I don’t think any team with this kind of budget has had a better start to the season; certainly not in recent times (Leicester was a much lower budget, but they had far fewer points at this stage). Liverpool are the 4th-costliest team and squad in the league using Transfer Price Index inflation, at roughly half the cost of the Manchester clubs. Liverpool have the 4th-highest wage bill. And yet, by metrics such as xG, RPI and Packing (for and against), they are deservedly right up at the top or in 2nd place.

(Re Packing from that Anfield Index article, which shows that Liverpool’s midfield is not being overrun: “What does this indicate? Well, it shows us that Liverpool are strong in both categories [for and against] when it comes to bypassing opponents, whereas Man City and Chelsea are only strong with the ball.”)

So Liverpool are doing a ton of good things in the league. It’s not a fluke. This is indeed an excellent side.

All the while, Liverpool rank near the bottom of the table – for the third season under Jürgen Klopp – for penalties won, and for penalties won versus those conceded. Liverpool still have a massively positive goal difference, yet in the league at least, penalties do not come their way; especially at Anfield, where it’s now just one in the league in over 18 months (and one overall in the league this season, on the opening week – almost the exact same pattern as last season). A less-attacking team like Man United has five league penalties already this season. Brighton and Bournemouth tend to get four times as many penalties as Liverpool these days.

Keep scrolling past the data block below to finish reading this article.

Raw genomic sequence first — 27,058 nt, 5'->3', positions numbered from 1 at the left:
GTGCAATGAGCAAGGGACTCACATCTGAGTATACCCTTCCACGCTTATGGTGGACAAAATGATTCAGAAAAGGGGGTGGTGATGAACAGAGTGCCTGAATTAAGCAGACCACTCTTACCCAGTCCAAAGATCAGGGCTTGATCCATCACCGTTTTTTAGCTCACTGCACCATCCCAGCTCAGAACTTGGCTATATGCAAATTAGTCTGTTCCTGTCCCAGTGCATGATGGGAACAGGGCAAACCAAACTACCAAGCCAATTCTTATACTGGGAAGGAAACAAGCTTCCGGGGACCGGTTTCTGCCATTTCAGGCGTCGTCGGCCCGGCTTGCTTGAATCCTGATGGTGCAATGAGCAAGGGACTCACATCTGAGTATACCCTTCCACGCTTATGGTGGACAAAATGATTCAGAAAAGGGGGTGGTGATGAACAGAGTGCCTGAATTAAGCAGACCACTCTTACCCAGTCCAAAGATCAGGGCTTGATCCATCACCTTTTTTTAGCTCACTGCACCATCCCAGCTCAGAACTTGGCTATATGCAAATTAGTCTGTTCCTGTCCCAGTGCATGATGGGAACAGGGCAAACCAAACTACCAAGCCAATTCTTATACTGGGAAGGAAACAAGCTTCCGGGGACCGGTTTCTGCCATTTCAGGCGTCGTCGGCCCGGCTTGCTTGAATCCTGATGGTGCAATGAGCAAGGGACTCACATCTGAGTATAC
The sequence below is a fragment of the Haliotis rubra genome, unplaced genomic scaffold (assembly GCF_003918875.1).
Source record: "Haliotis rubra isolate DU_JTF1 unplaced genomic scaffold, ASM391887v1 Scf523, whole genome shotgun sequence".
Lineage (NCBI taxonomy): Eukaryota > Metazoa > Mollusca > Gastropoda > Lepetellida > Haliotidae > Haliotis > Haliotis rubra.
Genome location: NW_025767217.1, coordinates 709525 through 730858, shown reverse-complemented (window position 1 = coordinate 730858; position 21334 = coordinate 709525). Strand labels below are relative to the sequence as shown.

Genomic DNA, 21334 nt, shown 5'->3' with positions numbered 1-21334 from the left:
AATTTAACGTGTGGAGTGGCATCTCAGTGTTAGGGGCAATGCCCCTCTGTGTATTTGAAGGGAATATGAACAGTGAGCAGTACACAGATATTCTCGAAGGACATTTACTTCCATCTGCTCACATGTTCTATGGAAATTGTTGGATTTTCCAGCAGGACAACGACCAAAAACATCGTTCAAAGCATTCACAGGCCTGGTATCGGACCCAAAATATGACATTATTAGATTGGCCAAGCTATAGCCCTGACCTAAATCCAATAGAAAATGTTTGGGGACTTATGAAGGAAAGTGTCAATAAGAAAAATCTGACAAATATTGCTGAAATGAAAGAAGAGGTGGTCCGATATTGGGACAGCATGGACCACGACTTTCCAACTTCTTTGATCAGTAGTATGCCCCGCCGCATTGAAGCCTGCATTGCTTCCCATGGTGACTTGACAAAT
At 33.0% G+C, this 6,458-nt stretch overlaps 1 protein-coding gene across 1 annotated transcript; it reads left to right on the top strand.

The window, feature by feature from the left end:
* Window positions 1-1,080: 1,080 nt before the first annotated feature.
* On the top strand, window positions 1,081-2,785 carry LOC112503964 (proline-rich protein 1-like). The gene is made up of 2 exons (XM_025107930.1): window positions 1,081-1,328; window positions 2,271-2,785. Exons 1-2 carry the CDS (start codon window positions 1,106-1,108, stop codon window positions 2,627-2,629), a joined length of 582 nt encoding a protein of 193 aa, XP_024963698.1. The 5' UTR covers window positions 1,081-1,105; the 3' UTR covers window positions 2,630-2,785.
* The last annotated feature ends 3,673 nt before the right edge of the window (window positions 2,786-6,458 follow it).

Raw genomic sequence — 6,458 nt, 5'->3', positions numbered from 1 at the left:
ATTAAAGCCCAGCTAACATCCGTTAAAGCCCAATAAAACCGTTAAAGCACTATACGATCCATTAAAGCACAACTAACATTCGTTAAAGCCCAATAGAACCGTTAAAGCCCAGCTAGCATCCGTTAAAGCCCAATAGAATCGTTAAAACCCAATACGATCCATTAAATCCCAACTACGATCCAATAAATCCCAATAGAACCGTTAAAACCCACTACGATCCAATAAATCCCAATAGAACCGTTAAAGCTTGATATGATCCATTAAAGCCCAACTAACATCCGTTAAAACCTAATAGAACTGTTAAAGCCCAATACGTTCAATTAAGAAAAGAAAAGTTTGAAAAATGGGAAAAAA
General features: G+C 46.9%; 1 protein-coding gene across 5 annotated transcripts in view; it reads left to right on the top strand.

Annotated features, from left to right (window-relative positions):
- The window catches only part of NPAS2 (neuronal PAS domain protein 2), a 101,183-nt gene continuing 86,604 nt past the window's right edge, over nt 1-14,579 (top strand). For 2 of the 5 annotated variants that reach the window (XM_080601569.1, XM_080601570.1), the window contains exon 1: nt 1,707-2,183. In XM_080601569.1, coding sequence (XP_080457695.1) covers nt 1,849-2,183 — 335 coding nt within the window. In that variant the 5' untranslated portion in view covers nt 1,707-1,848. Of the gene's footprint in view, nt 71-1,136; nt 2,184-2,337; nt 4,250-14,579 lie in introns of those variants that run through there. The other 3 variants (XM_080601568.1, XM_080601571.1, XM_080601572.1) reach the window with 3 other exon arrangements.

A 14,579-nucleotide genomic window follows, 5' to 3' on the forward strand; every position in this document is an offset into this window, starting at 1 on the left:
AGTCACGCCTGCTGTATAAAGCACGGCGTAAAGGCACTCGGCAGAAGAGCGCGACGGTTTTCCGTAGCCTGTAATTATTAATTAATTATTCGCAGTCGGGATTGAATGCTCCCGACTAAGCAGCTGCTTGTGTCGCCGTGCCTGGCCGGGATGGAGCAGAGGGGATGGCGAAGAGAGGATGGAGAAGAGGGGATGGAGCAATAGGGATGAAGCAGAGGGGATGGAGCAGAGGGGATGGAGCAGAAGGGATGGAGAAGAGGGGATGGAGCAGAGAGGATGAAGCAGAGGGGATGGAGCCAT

I’ve said for years that a club on Liverpool’s budget cannot carry a dual league and a Champions League assault. It just doesn’t happen. In great detail I’ve proven in the past that statistically, reaching the Champions League final takes 7-11 points off teams on a similar budget (Liverpool and Arsenal, a combined four times) when compared against the point tallies of the season before and after; and even takes a bit off those teams with double the budget (Man United and Chelsea). Liverpool were also in an extra-tough Champions League group this season because they were only in pot three. Playing in a tough Champions League group has to sap some energy in league performances. We all know that players cannot sustain the same intensity every 3-4 days. It’s probably even harder in a tough physical league like ours, where teams can’t afford to rest big players like they can in a certain farmer’s league south of the Channel.